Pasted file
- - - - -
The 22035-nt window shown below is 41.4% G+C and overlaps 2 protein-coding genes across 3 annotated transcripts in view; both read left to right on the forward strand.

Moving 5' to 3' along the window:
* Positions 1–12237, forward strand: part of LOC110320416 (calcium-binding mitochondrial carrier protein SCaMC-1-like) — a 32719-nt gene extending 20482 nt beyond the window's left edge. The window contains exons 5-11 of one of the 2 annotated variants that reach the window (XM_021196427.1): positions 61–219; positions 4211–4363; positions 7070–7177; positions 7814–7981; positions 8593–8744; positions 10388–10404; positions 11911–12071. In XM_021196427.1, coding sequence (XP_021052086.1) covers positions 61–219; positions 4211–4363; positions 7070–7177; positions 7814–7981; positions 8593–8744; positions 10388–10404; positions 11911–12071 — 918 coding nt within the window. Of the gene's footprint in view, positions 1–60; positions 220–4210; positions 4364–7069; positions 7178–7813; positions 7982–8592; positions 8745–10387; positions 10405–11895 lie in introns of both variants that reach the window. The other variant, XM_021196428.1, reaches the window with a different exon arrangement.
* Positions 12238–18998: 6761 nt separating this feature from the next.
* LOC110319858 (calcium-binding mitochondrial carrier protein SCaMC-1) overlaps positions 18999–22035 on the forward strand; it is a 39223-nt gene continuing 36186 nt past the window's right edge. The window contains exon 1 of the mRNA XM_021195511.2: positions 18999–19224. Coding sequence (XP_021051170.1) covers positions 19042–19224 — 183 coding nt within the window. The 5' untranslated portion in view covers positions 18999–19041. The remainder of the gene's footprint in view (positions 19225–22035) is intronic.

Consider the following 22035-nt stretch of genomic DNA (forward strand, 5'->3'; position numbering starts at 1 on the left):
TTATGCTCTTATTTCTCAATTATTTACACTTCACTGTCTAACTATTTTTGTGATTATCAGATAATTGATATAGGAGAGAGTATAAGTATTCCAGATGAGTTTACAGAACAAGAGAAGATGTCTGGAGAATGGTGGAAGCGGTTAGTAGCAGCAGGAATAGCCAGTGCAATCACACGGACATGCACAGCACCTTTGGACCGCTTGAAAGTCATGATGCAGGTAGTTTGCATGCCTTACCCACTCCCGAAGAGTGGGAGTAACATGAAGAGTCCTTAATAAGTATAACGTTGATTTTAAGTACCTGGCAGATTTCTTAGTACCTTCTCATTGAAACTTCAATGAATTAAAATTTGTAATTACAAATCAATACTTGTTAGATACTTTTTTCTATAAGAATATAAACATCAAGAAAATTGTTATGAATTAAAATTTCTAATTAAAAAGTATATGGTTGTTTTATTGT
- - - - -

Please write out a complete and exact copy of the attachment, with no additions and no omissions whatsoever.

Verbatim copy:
The 22035-nt window shown below is 41.4% G+C and overlaps 2 protein-coding genes across 3 annotated transcripts in view; both read left to right on the forward strand.

Moving 5' to 3' along the window:
* Positions 1–12237, forward strand: part of LOC110320416 (calcium-binding mitochondrial carrier protein SCaMC-1-like) — a 32719-nt gene extending 20482 nt beyond the window's left edge. The window contains exons 5-11 of one of the 2 annotated variants that reach the window (XM_021196427.1): positions 61–219; positions 4211–4363; positions 7070–7177; positions 7814–7981; positions 8593–8744; positions 10388–10404; positions 11911–12071. In XM_021196427.1, coding sequence (XP_021052086.1) covers positions 61–219; positions 4211–4363; positions 7070–7177; positions 7814–7981; positions 8593–8744; positions 10388–10404; positions 11911–12071 — 918 coding nt within the window. Of the gene's footprint in view, positions 1–60; positions 220–4210; positions 4364–7069; positions 7178–7813; positions 7982–8592; positions 8745–10387; positions 10405–11895 lie in introns of both variants that reach the window. The other variant, XM_021196428.1, reaches the window with a different exon arrangement.
* Positions 12238–18998: 6761 nt separating this feature from the next.
* LOC110319858 (calcium-binding mitochondrial carrier protein SCaMC-1) overlaps positions 18999–22035 on the forward strand; it is a 39223-nt gene continuing 36186 nt past the window's right edge. The window contains exon 1 of the mRNA XM_021195511.2: positions 18999–19224. Coding sequence (XP_021051170.1) covers positions 19042–19224 — 183 coding nt within the window. The 5' untranslated portion in view covers positions 18999–19041. The remainder of the gene's footprint in view (positions 19225–22035) is intronic.

Consider the following 22035-nt stretch of genomic DNA (forward strand, 5'->3'; position numbering starts at 1 on the left):
TTATGCTCTTATTTCTCAATTATTTACACTTCACTGTCTAACTATTTTTGTGATTATCAGATAATTGATATAGGAGAGAGTATAAGTATTCCAGATGAGTTTACAGAACAAGAGAAGATGTCTGGAGAATGGTGGAAGCGGTTAGTAGCAGCAGGAATAGCCAGTGCAATCACACGGACATGCACAGCACCTTTGGACCGCTTGAAAGTCATGATGCAGGTAGTTTGCATGCCTTACCCACTCCCGAAGAGTGGGAGTAACATGAAGAGTCCTTAATAAGTATAACGTTGATTTTAAGTACCTGGCAGATTTCTTAGTACCTTCTCATTGAAACTTCAATGAATTAAAATTTGTAATTACAAATCAATACTTGTTAGATACTTTTTTCTATAAGAATATAAACATCAAGAAAATTGTTATGAATTAAAATTTCTAATTAAAAAGTATATGGTTGTTTTATTGT